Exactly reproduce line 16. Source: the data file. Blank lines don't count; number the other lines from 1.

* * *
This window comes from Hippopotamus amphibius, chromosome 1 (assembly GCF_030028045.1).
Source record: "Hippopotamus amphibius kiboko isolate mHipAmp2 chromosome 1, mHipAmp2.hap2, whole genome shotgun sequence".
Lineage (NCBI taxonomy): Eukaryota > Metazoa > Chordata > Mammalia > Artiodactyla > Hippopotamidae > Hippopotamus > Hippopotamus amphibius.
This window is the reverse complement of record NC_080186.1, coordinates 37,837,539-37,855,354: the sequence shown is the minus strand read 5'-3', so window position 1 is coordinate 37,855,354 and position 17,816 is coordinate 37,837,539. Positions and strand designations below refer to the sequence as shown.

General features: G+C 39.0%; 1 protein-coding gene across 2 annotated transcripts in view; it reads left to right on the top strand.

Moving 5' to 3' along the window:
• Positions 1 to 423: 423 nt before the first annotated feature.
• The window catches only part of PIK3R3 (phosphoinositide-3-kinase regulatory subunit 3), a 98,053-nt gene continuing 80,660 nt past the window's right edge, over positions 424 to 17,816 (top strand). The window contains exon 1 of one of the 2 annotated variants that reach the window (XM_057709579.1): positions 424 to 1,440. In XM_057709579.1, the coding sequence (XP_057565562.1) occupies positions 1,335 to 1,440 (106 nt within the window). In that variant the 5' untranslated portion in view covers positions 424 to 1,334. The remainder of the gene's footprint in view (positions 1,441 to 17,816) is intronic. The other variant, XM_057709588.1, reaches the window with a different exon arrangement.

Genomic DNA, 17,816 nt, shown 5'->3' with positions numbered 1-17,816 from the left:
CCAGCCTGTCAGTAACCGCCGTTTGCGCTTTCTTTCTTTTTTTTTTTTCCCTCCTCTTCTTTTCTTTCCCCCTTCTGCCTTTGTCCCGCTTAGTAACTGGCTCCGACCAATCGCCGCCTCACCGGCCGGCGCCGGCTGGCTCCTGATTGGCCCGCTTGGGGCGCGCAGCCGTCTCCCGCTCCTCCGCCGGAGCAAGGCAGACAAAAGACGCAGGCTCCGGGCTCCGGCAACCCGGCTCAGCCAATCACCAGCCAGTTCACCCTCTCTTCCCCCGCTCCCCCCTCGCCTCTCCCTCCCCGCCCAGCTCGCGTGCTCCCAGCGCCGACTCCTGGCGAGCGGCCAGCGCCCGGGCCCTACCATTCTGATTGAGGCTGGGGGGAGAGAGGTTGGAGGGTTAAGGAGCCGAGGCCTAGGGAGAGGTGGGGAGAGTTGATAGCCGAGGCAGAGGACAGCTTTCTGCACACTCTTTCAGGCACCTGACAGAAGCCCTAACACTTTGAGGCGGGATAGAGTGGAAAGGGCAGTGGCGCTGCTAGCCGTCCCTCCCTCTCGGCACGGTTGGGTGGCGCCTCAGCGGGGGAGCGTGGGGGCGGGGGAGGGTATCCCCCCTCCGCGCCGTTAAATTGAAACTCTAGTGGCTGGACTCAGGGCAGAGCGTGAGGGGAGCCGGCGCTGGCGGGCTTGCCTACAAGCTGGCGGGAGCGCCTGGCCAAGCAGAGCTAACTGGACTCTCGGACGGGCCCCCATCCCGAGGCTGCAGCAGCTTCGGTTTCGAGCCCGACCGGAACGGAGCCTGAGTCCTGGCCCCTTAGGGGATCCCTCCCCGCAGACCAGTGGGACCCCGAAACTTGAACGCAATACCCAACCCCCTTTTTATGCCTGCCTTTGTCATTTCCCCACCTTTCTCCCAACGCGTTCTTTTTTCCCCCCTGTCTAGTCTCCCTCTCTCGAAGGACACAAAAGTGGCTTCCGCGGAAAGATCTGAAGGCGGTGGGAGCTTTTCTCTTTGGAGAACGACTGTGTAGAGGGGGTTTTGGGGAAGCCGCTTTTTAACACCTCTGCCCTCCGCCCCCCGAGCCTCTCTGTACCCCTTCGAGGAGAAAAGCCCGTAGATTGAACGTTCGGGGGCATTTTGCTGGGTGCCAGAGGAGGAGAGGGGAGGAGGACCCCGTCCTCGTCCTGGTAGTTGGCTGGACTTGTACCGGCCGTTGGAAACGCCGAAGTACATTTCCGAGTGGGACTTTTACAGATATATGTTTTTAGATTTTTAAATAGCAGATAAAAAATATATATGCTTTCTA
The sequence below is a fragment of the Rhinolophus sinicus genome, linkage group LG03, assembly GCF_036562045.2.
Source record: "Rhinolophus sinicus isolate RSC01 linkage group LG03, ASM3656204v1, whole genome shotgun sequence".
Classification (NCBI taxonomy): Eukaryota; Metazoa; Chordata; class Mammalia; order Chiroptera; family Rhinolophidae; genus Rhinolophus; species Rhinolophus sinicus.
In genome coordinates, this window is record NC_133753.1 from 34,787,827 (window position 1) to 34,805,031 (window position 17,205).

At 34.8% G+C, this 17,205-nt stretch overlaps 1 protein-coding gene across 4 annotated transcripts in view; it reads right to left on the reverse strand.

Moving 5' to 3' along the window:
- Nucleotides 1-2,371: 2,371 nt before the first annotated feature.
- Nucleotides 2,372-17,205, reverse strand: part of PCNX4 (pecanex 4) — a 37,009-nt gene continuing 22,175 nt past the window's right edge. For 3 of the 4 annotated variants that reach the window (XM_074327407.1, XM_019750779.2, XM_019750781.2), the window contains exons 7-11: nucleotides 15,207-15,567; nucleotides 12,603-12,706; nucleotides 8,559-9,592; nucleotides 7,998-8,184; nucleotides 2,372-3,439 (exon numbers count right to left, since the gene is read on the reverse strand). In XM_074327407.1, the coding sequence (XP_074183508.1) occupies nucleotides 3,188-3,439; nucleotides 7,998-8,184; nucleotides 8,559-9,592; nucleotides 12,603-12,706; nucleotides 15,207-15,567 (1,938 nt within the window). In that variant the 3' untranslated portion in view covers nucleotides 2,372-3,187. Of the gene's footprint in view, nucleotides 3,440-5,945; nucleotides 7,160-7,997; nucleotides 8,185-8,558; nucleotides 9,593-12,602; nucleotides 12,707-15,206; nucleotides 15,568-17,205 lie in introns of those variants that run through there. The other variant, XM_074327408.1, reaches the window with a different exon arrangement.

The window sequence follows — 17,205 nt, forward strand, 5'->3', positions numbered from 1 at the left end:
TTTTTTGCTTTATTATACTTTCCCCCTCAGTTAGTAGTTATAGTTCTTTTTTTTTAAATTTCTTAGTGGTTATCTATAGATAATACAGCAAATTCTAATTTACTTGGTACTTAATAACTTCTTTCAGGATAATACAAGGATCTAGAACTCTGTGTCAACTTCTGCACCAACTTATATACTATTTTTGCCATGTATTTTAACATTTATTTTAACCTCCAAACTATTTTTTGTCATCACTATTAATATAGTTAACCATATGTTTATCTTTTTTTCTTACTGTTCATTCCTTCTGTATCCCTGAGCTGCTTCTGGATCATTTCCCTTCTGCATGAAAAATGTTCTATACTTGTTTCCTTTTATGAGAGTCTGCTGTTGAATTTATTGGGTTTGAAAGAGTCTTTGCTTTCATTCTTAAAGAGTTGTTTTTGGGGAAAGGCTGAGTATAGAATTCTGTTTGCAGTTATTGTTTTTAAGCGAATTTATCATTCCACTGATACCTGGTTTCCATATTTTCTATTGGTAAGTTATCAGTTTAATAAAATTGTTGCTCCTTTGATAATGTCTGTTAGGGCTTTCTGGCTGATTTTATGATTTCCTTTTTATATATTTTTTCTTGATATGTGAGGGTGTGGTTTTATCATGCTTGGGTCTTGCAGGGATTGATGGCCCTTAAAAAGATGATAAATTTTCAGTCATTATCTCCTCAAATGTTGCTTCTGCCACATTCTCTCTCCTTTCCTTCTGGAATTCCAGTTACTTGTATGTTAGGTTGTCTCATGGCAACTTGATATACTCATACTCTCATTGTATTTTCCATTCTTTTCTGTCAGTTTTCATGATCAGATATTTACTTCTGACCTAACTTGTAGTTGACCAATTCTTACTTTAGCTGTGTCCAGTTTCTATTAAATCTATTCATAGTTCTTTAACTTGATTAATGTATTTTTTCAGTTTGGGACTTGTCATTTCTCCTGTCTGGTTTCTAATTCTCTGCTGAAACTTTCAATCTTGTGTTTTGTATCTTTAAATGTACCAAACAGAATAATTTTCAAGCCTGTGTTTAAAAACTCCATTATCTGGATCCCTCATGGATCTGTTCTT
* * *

Moving 5' to 3' along the window: